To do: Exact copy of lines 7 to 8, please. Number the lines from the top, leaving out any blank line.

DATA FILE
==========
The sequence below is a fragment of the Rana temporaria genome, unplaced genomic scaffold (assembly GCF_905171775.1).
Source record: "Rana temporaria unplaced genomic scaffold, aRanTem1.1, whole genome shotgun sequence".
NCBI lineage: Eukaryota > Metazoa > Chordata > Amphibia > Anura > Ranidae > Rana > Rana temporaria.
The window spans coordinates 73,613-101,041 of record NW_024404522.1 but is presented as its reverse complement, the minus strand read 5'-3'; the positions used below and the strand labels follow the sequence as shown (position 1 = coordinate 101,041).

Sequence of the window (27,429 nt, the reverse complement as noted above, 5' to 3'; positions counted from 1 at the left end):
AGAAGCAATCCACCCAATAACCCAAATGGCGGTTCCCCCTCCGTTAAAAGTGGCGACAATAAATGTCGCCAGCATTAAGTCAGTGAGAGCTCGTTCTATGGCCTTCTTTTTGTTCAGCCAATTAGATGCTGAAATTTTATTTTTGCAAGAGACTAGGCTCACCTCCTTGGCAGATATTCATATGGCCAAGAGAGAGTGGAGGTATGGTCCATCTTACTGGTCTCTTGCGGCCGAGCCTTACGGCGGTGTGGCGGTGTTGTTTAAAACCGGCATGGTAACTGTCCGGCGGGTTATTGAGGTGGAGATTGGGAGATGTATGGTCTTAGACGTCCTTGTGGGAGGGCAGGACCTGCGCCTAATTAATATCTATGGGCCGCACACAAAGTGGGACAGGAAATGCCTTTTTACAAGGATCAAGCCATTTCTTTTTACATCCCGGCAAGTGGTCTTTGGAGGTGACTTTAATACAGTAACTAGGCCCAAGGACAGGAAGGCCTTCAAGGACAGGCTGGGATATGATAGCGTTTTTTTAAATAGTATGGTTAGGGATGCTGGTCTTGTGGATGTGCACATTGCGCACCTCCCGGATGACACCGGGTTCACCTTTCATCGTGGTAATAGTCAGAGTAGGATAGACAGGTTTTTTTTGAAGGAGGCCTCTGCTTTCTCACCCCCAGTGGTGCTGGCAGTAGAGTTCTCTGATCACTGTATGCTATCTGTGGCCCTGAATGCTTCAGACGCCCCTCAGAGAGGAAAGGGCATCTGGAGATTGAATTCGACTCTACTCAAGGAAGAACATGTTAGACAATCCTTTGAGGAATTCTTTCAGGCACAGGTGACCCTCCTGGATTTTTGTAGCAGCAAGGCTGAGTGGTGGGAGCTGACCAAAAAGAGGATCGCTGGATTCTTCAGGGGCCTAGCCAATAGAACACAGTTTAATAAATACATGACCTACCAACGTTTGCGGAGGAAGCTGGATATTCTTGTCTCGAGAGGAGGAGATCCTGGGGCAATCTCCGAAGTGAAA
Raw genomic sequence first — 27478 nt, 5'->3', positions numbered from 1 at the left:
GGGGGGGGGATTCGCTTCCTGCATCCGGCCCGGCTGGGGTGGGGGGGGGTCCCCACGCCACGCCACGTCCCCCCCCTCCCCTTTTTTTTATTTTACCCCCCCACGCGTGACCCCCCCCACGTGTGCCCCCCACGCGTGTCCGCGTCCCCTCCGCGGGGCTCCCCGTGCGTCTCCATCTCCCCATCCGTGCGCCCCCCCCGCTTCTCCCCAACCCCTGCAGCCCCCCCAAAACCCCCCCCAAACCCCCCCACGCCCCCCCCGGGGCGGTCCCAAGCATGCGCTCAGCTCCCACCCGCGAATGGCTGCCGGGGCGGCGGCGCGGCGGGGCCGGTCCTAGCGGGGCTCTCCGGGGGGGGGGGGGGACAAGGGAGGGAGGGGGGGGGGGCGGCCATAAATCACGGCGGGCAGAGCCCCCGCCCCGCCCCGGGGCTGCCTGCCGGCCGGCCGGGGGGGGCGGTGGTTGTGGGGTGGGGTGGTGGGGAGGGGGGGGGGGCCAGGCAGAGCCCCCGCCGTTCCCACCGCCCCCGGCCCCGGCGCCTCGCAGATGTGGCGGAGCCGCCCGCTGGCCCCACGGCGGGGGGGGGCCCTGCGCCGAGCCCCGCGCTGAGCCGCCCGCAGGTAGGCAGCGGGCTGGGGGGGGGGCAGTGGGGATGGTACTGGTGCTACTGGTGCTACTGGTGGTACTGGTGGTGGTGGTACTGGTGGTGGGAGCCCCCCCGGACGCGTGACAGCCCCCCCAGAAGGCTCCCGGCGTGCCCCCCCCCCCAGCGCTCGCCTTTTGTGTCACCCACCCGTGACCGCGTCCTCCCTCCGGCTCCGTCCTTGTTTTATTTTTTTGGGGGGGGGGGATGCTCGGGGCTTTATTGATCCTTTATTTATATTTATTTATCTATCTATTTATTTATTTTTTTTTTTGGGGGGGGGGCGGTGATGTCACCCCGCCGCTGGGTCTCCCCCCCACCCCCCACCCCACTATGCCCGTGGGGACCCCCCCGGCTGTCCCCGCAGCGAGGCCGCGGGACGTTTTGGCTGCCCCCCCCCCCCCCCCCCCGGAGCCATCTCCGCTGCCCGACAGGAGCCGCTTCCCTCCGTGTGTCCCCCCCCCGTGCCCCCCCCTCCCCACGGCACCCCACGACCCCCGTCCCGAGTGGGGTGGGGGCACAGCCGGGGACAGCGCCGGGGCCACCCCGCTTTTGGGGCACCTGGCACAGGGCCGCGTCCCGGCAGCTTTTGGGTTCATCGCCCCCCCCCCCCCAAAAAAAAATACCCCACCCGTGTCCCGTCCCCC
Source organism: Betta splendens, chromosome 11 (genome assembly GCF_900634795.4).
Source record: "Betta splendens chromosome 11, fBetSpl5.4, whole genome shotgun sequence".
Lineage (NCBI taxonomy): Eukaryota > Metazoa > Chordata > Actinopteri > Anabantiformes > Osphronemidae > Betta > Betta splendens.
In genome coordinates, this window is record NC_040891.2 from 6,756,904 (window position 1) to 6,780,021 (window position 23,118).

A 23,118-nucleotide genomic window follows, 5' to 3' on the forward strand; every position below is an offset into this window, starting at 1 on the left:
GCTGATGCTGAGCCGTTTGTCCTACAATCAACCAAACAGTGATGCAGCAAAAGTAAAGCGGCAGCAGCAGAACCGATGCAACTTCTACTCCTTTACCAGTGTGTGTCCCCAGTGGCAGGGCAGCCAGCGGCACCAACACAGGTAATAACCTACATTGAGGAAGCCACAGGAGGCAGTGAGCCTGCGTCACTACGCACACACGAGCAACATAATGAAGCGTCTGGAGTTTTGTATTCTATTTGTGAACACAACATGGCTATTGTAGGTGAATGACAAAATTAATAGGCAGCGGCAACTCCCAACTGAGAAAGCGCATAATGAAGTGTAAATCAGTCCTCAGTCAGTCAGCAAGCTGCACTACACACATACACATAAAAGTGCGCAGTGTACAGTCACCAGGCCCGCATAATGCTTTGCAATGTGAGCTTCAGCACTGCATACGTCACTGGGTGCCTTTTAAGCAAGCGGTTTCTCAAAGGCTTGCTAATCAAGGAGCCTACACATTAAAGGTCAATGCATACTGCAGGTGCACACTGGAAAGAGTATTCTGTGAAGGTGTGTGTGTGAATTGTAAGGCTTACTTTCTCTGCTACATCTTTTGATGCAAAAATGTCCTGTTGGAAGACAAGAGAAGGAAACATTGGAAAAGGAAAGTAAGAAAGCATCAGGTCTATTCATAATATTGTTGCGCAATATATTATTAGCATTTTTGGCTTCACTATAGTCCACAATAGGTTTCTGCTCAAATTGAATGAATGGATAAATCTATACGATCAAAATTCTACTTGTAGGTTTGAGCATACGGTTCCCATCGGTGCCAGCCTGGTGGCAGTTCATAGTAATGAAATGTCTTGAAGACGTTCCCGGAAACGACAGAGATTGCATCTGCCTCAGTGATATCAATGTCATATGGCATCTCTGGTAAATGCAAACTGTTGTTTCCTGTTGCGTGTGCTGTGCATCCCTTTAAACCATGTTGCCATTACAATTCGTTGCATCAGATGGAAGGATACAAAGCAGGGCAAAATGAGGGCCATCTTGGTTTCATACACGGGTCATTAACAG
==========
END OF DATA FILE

Raw genomic sequence first — 27478 nt, 5'->3', positions numbered from 1 at the left:
GGGGGGGGGATTCGCTTCCTGCATCCGGCCCGGCTGGGGTGGGGGGGGGTCCCCACGCCACGCCACGTCCCCCCCCTCCCCTTTTTTTTATTTTACCCCCCCACGCGTGACCCCCCCCACGTGTGCCCCCCACGCGTGTCCGCGTCCCCTCCGCGGGGCTCCCCGTGCGTCTCCATCTCCCCATCCGTGCGCCCCCCCCGCTTCTCCCCAACCCCTGCAGCCCCCCCAAAACCCCCCCCAAACCCCCCCACGCCCCCCCCGGGGCGGTCCCAAGCATGCGCTCAGCTCCCACCCGCGAATGGCTGCCGGGGCGGCGGCGCGGCGGGGCCGGTCCTAGCGGGGCTCTCCGGGGGGGGGGGGGGACAAGGGAGGGAGGGGGGGGGGGCGGCCATAAATCACGGCGGGCAGAGCCCCCGCCCCGCCCCGGGGCTGCCTGCCGGCCGGCCGGGGGGGGCGGTGGTTGTGGGGTGGGGTGGTGGGGAGGGGGGGGGGGCCAGGCAGAGCCCCCGCCGTTCCCACCGCCCCCGGCCCCGGCGCCTCGCAGATGTGGCGGAGCCGCCCGCTGGCCCCACGGCGGGGGGGGGCCCTGCGCCGAGCCCCGCGCTGAGCCGCCCGCAGGTAGGCAGCGGGCTGGGGGGGGGGCAGTGGGGATGGTACTGGTGCTACTGGTGCTACTGGTGGTACTGGTGGTGGTGGTACTGGTGGTGGGAGCCCCCCCGGACGCGTGACAGCCCCCCCAGAAGGCTCCCGGCGTGCCCCCCCCCCCAGCGCTCGCCTTTTGTGTCACCCACCCGTGACCGCGTCCTCCCTCCGGCTCCGTCCTTGTTTTATTTTTTTGGGGGGGGGGGATGCTCGGGGCTTTATTGATCCTTTATTTATATTTATTTATCTATCTATTTATTTATTTTTTTTTTTGGGGGGGGGGCGGTGATGTCACCCCGCCGCTGGGTCTCCCCCCCACCCCCCACCCCACTATGCCCGTGGGGACCCCCCCGGCTGTCCCCGCAGCGAGGCCGCGGGACGTTTTGGCTGCCCCCCCCCCCCCCCCCCCGGAGCCATCTCCGCTGCCCGACAGGAGCCGCTTCCCTCCGTGTGTCCCCCCCCCGTGCCCCCCCCTCCCCACGGCACCCCACGACCCCCGTCCCGAGTGGGGTGGGGGCACAGCCGGGGACAGCGCCGGGGCCACCCCGCTTTTGGGGCACCTGGCACAGGGCCGCGTCCCGGCAGCTTTTGGGTTCATCGCCCCCCCCCCCCCAAAAAAAAATACCCCACCCGTGTCCCGTCCCCC